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Neutrons reveal key to extraordinary heat transport

Heat is typically carried through a material by vibrations known as phonons. In some crystals, however, different atomic motions — known as phasons — carry heat three times faster and farther. This illustration shows phasons made by rearranging atoms, shown by arrows. Credit: Jill Hemman/ORNL, U.S. Dept. of Energy

Warming a crystal of the mineral fresnoite, Oak Ridge National Laboratory scientists discovered that excitations called phasons carried heat three times farther and faster than phonons, the excitations that usually carry heat through a material.

“Neutrons were ideal for exploring these sources of heat transport because they interact with both phasons and phonons,” said Michael Manley, who led the study with Raphael Hermann.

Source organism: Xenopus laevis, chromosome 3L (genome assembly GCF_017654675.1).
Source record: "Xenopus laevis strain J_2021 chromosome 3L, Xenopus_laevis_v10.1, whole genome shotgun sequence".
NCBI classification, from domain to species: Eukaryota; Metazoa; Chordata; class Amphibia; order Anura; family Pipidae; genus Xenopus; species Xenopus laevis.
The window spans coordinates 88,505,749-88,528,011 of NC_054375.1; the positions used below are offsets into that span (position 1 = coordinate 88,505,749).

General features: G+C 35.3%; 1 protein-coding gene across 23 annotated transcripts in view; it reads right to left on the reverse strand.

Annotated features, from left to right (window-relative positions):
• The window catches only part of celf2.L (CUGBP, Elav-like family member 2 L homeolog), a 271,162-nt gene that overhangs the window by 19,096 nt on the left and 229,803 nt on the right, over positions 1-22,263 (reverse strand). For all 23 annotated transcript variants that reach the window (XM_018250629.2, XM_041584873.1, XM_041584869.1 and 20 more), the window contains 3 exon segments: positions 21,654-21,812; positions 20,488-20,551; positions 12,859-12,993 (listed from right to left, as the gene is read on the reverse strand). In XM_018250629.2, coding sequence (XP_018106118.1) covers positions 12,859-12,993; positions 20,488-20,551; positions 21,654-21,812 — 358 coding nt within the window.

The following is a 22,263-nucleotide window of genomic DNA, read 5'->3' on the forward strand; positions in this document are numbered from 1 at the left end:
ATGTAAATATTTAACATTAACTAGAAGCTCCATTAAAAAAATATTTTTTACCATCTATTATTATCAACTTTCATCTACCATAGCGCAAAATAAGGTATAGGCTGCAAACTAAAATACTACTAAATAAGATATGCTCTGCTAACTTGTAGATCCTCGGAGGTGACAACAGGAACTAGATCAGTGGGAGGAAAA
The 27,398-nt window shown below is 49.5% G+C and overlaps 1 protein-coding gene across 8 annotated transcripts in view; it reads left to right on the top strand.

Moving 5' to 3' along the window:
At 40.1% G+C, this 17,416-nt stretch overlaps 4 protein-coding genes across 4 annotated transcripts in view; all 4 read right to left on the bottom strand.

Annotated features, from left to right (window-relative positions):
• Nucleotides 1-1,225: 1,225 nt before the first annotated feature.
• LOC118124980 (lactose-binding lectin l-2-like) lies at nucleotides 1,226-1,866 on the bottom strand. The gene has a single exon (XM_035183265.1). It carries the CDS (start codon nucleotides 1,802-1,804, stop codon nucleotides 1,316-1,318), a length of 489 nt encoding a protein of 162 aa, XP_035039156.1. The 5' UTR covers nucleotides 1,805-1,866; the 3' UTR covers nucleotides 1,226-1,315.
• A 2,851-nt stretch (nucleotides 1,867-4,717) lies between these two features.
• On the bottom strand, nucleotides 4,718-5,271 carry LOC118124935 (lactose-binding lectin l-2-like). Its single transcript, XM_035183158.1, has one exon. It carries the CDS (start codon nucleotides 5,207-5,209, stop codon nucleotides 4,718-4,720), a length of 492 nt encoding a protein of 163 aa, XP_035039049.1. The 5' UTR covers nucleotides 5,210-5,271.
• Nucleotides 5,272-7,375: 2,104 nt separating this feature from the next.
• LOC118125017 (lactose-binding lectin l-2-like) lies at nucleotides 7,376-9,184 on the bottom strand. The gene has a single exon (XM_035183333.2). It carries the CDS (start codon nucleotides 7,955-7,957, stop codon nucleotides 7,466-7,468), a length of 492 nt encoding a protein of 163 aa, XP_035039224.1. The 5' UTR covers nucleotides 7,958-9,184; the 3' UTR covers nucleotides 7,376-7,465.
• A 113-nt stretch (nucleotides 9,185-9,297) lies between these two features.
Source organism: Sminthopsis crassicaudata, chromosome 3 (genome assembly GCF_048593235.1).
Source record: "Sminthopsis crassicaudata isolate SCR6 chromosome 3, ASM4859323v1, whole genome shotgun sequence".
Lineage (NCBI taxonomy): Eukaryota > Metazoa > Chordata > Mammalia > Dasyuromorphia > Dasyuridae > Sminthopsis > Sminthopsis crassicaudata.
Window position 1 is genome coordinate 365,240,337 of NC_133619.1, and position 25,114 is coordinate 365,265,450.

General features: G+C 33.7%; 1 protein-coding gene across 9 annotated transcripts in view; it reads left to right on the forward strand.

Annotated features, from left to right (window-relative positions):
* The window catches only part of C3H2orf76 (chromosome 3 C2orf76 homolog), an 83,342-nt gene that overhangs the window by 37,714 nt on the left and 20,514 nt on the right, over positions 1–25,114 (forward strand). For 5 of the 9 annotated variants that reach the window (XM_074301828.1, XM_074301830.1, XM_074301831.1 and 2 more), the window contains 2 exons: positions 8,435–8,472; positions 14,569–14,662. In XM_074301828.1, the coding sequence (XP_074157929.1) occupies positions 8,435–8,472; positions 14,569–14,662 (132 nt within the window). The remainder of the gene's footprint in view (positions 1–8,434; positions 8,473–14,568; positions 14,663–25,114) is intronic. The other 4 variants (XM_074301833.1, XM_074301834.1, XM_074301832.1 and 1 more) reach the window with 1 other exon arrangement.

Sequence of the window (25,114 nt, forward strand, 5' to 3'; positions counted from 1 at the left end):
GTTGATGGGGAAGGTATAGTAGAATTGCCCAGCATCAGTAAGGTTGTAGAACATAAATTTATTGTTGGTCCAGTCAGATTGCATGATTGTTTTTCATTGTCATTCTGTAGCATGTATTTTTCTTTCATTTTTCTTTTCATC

In most crystals, atomic vibrations propagate excited waves through the lattice as phonons. However, in certain crystals, atomic rearrangements also propagate excited waves as phasons. Because phasons can move faster than sound, physicists anticipated they would excel at moving heat.

The team mapped paths of phasons and phonons and characterized their vibrations at ORNL’s Spallation Neutron Source and measured the transport of heat through the lattice in a Materials Science and Technology Division laboratory.

“We observed phasons carrying heat through the crystal by improving the experimental resolution, like going from the Hubble to the James Webb Space Telescope,” Hermann said, referring to iconic telescopes launched three decades apart.

The results may help theorists improve accuracy for heat transport simulations of energy materials.